Experimental Trap Interferes with Asian Psyllid’s Mating Habits

20160701

PsyllidU.S. Department of Agriculture (USDA) scientists developed an acoustic trap to help control the Asian citrus psyllid, the pest that transmits the Huanglongbing disease or “citrus greening.”

Richard Mankin, an entomologist with USDA’s Agricultural Research Service in Gainesville, has designed an acoustic trap based on his experience studying how the Asian citrus psyllid smells, sees and hears other mates or food.

With the help of UF graduate students, Mankin decoded the psyllid’s signaling patterns and recreated them with electronics such as a buzzer and microphone.

Many of the traps now used to control crop-damaging insects use chemical attractants, or “pheromones.” Low doses of pheromones lure pests into traps while high doses tend to saturate the air so thickly that pests fail to meet and mate. The acoustic trap is different: It mimics the wing-buzzing vibrations male and female psyllids use instead of pheromones to locate one another in citrus trees.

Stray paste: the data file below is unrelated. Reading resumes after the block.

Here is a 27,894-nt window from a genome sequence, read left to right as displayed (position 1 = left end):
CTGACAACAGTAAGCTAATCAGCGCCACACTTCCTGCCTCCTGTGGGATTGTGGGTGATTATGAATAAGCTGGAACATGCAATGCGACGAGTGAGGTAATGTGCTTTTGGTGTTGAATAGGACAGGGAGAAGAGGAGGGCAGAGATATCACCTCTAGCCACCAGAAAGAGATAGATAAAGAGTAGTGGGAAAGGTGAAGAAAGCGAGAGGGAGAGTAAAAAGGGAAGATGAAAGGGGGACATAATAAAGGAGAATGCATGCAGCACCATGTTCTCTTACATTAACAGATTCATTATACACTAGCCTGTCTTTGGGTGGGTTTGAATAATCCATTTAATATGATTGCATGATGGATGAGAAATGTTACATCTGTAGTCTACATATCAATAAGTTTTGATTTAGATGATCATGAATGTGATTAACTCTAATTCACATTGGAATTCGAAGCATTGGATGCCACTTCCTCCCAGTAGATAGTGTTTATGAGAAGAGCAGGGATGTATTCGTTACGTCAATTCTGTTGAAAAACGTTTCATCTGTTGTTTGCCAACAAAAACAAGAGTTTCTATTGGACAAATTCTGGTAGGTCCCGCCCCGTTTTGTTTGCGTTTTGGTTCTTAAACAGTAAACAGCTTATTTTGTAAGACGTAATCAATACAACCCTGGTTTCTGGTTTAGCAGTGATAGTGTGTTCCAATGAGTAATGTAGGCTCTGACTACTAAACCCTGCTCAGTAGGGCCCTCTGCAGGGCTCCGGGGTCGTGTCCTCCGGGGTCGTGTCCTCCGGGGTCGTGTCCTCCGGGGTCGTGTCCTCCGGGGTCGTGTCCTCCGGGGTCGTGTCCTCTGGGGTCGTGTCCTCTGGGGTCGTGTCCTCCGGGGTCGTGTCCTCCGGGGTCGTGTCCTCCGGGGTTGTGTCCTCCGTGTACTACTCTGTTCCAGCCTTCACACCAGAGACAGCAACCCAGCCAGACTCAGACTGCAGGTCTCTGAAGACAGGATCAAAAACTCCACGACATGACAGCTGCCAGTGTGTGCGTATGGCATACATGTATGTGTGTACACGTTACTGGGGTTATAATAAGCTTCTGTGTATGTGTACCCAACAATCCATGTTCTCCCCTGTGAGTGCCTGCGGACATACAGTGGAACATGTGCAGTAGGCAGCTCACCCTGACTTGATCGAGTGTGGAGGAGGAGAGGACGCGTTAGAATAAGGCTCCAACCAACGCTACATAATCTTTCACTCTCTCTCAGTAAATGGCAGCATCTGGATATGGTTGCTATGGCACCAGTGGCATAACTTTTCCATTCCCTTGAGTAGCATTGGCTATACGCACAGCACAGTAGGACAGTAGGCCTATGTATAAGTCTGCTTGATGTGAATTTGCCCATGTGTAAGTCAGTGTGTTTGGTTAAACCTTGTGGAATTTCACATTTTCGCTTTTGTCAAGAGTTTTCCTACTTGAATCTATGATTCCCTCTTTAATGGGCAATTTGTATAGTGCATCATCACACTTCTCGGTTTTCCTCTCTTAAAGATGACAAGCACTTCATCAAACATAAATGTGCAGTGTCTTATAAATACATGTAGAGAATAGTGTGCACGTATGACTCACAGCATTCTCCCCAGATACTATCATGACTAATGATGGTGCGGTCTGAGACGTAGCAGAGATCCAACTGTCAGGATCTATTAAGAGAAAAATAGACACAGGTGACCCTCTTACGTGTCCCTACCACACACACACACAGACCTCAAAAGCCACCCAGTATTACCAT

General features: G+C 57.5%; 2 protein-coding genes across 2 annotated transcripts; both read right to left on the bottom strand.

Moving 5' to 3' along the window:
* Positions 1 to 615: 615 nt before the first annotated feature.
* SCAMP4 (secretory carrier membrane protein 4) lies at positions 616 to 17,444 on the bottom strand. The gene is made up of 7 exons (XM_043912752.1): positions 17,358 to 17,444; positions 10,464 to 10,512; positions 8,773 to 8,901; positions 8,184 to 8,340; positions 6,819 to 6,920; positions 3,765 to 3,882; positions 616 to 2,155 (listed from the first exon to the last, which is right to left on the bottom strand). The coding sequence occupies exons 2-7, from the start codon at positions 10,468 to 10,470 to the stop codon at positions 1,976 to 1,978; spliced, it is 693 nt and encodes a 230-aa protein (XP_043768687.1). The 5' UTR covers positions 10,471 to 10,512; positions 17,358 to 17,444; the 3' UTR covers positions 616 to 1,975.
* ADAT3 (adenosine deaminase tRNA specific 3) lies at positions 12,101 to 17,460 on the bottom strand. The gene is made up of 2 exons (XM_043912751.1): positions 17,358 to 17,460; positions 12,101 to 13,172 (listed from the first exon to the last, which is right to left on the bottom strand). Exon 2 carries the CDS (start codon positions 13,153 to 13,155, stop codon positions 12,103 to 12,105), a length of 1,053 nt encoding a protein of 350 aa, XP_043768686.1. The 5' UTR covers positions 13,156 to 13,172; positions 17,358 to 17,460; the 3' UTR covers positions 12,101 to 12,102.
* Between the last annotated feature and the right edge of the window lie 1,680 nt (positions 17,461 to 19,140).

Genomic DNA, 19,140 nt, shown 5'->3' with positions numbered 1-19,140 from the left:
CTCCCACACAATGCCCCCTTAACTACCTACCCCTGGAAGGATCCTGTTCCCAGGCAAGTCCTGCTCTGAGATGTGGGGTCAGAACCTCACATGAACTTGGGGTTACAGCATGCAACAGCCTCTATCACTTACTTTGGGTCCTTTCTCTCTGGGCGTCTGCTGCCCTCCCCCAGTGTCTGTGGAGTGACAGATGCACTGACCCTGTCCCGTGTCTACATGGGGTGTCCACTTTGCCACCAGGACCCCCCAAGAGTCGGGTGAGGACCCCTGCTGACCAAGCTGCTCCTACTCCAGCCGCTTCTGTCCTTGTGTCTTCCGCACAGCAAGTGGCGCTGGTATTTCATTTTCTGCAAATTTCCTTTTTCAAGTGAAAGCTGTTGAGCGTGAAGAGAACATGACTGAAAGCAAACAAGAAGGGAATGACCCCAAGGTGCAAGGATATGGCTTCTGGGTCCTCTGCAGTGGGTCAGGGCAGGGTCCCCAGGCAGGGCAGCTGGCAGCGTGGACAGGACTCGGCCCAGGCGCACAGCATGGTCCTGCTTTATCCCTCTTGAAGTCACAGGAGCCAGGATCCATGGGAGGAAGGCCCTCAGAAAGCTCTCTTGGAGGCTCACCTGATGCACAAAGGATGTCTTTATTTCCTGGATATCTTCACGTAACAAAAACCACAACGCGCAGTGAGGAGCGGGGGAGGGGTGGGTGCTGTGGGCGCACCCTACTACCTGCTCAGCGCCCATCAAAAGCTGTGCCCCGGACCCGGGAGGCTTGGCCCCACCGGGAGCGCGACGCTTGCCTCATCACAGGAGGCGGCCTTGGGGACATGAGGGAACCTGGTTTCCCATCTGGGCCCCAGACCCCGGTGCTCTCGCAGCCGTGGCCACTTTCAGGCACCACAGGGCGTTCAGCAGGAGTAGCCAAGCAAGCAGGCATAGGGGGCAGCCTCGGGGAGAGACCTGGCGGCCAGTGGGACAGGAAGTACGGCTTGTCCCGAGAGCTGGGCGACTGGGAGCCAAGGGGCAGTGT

In citrus trees, a male psyllid normally crawls to the female after the female responds to the male’s wing-buzzing vibrations. Laboratory studies show the trap is listening to this vibration, and it responds one or two tenths of a second before the female with a fake signal, luring the males into a nearby sticky trap.

Mankin and his team are refining the trap for outdoor testing this summer. Read more about this research in the May 2016 issue of AgResearch magazine.